The Low Down On Skincare Active Ingredients
What are active ingredients? Active ingredients are the ingredients in a skincare product that actually targets the issue. In other words, they’re the ingredients that make your skin nice and pretty. There’s an active ingredient for almost every concern. Some of the main actives are:
- AHA (alpha hydroxy acids) are a type of chemical exfoliant. AHAs promote cellular turnover and improve the look of fine lines, texture, and tone.
- BHA (beta hydroxy acids) is another type of exfoliant. A well known BHA is salicylic acid. It works by breaking up the bonds that hold dead skin cells together thereby allowing them to be shed more easily. This is useful for oily acne prone skin types. In addition, it refines the appearance of pores and reduces the formation of acne.
- Retinols are a form of vitamin A that promote cellular turnover. A powerful anti-aging ingredient that improves the appearance of fine lines, wrinkles, and skin discoloration.
- Vitamin C is an antioxidant that helps protect the skin from environmental damage and improves the visible signs of aging.
- Kojic acid is naturally produced by certain fungi. It improves discoloration and aids in brightening the skin.
- Ferulic acid is an antioxidant that helps neutralize environmental free radicals that contribute to premature signs of aging. It also enhances other antioxidants such as vitamin c, phloretin, and vitamin e.
- Niacinamide or B3 is a water soluble vitamin that is naturally found in yeast, meat, fish, and eggs. It strengthens and restores the skins moisture barrier and reduces discoloration and blotchiness.
- Ceramides are a waxy lipid molecule naturally present in the stratum corneum of the skin. It protects the lipid barrier of the skin.
- Peptides are short chain amino acids that act as the building blocks for certain proteins in the skin like collagen, elastin and keratin.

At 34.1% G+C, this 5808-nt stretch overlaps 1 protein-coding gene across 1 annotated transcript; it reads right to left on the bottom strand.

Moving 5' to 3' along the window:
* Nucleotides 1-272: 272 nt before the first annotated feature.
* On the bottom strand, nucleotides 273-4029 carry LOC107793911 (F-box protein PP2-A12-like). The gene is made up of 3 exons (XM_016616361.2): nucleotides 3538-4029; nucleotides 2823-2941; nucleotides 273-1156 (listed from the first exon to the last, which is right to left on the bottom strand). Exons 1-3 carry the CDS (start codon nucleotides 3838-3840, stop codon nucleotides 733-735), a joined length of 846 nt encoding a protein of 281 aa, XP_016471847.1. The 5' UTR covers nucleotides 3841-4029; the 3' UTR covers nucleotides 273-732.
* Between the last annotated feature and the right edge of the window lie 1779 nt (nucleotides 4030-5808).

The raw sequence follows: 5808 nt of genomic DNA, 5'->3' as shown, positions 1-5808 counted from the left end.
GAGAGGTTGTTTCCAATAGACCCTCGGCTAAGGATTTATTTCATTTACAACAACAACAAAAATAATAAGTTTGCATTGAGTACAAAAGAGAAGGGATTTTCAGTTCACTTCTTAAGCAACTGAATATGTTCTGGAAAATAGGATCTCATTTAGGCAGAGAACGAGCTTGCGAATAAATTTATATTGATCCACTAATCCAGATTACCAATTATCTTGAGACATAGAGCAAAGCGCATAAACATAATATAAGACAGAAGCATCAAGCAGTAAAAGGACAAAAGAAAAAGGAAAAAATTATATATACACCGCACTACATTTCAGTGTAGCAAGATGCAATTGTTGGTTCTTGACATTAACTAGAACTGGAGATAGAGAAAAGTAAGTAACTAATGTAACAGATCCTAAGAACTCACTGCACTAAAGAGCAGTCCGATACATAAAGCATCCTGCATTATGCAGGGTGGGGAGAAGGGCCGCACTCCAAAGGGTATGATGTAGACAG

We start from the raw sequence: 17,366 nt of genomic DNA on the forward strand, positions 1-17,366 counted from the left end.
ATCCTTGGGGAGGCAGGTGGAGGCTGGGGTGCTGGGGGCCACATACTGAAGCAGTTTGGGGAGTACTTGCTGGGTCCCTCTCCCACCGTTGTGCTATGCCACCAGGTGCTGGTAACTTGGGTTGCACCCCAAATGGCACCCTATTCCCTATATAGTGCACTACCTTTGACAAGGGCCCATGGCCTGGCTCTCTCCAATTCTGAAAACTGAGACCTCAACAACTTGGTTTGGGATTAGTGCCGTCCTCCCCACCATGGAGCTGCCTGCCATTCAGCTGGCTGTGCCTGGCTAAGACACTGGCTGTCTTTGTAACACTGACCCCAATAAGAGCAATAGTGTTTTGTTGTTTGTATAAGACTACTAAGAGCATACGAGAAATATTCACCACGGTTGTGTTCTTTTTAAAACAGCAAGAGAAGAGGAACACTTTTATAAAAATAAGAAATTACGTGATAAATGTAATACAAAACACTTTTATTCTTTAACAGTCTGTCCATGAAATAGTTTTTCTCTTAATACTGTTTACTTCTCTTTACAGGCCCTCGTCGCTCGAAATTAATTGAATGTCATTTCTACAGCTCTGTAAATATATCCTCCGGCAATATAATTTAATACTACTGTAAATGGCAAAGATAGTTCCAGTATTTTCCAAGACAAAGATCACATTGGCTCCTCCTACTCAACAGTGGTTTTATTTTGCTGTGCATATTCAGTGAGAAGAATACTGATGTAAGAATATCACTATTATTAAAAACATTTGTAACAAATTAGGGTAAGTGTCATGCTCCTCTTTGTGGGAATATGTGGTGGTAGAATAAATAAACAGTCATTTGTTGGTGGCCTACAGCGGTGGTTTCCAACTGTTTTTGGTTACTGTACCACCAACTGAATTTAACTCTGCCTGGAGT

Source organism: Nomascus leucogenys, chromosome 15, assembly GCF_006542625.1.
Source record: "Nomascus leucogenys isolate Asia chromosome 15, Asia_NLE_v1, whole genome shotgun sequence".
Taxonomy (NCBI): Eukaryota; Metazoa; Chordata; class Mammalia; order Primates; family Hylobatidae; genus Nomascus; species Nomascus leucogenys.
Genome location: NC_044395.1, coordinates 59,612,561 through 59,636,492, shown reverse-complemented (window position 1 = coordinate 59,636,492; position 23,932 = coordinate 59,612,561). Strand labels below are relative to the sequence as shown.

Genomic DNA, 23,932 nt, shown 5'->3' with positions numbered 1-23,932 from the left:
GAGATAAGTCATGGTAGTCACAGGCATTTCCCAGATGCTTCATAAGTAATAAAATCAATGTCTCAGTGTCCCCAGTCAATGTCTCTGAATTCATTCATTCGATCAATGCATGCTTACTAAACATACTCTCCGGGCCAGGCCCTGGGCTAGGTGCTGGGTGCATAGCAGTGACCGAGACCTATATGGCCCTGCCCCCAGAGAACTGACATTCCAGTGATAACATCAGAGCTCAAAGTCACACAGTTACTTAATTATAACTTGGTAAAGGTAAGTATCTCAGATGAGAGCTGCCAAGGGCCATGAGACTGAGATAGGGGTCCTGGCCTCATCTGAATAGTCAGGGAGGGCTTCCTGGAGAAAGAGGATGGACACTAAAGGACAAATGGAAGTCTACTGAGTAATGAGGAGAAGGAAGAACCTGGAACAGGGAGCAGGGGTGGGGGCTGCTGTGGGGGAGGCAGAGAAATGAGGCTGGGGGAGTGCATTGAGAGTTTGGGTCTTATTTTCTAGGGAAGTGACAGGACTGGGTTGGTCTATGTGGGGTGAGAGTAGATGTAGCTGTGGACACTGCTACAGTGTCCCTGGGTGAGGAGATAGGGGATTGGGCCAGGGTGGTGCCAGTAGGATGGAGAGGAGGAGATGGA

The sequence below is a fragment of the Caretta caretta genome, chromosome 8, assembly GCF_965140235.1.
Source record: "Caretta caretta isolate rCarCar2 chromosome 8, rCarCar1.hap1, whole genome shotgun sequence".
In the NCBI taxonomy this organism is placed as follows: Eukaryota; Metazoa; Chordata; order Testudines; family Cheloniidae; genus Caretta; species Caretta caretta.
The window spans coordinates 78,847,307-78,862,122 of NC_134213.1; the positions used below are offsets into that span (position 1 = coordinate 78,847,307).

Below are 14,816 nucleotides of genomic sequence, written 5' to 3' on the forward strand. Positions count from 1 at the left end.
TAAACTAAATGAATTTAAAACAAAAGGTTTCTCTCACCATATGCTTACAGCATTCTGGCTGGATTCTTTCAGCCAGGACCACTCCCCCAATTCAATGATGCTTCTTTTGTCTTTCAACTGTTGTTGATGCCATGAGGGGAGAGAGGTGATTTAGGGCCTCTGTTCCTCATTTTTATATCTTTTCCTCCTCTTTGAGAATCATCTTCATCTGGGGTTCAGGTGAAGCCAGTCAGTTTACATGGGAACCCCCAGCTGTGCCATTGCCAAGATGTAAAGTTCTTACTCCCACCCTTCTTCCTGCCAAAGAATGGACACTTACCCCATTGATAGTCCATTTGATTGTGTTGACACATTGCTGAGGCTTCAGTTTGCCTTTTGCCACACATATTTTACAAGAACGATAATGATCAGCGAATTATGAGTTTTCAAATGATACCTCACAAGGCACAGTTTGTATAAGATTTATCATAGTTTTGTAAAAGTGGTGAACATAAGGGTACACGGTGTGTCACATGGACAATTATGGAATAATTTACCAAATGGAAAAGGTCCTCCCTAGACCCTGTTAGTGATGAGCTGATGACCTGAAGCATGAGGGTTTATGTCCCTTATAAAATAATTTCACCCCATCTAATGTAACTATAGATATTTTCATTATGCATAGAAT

- Hyaluranic acid is hydrator that is found naturally in the body. Using it topically will help moisturize and plump the skin.
- Dioic Acid helps reduce excess oil and decreases the amount of P.acne bacteria on the skin.
- Kombucha is a retexturing activator.
Skincare Product Formulation & Their Benefits
Now that you’ve got a better understanding of what the different types of skincare products that are available and what’s inside them, it’s time to discuss their formulation. When I say formulation, I’m referring to cream, balm, serum, essence, lotion, etc. Oftentimes, people will use these terms interchangeably, but each of these formulas have different purposes. For example:
- Balms are are solidified oils that melt into your skin when they come into contact. These products do not contain water. They add moisture to the skin and are great barrier protectors. These are great for really dry and flaky skin. Also beneficial during the cold winter months.
- Moisturizers do just that, they moisturize the skin and help lock in other skincare products. Unlike balms, moisturizers do contain water and light weight. There are different types of moisturizers each with different benefits. However, it’s important to note that the molecules in moisturizers are larger therefore may not be able to penetrate the epidermis.
- Serums more concentrated and have smaller molecules which allows the active ingredients in these products to penetrate the epidermis.
- Essence are liquids that are applied to the skin before applying other skin care products. Essence is similar to a toner, except essences are targeted toward specific skincare concerns and have higher concentration of active ingredients than toners.